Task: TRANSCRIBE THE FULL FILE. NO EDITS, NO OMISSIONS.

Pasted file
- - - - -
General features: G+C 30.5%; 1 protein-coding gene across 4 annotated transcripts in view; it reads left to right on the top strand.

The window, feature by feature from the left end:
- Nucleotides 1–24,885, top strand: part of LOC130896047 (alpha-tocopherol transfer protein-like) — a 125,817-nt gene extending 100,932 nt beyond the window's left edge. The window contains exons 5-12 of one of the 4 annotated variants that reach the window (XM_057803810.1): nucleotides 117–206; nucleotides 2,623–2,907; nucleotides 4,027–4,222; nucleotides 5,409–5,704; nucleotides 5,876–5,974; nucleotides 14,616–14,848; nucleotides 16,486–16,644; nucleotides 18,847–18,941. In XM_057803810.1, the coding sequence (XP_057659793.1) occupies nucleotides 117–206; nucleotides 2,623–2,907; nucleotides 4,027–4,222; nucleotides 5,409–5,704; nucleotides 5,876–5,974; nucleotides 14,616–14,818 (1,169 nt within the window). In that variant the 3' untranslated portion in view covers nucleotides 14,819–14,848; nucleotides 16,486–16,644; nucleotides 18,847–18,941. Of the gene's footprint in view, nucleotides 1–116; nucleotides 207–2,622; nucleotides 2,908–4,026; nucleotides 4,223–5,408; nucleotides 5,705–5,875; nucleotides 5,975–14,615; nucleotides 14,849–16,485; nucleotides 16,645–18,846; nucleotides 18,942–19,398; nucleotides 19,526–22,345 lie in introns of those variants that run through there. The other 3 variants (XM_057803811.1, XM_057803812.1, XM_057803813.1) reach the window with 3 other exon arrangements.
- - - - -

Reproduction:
General features: G+C 30.5%; 1 protein-coding gene across 4 annotated transcripts in view; it reads left to right on the top strand.

The window, feature by feature from the left end:
- Nucleotides 1–24,885, top strand: part of LOC130896047 (alpha-tocopherol transfer protein-like) — a 125,817-nt gene extending 100,932 nt beyond the window's left edge. The window contains exons 5-12 of one of the 4 annotated variants that reach the window (XM_057803810.1): nucleotides 117–206; nucleotides 2,623–2,907; nucleotides 4,027–4,222; nucleotides 5,409–5,704; nucleotides 5,876–5,974; nucleotides 14,616–14,848; nucleotides 16,486–16,644; nucleotides 18,847–18,941. In XM_057803810.1, the coding sequence (XP_057659793.1) occupies nucleotides 117–206; nucleotides 2,623–2,907; nucleotides 4,027–4,222; nucleotides 5,409–5,704; nucleotides 5,876–5,974; nucleotides 14,616–14,818 (1,169 nt within the window). In that variant the 3' untranslated portion in view covers nucleotides 14,819–14,848; nucleotides 16,486–16,644; nucleotides 18,847–18,941. Of the gene's footprint in view, nucleotides 1–116; nucleotides 207–2,622; nucleotides 2,908–4,026; nucleotides 4,223–5,408; nucleotides 5,705–5,875; nucleotides 5,975–14,615; nucleotides 14,849–16,485; nucleotides 16,645–18,846; nucleotides 18,942–19,398; nucleotides 19,526–22,345 lie in introns of those variants that run through there. The other 3 variants (XM_057803811.1, XM_057803812.1, XM_057803813.1) reach the window with 3 other exon arrangements.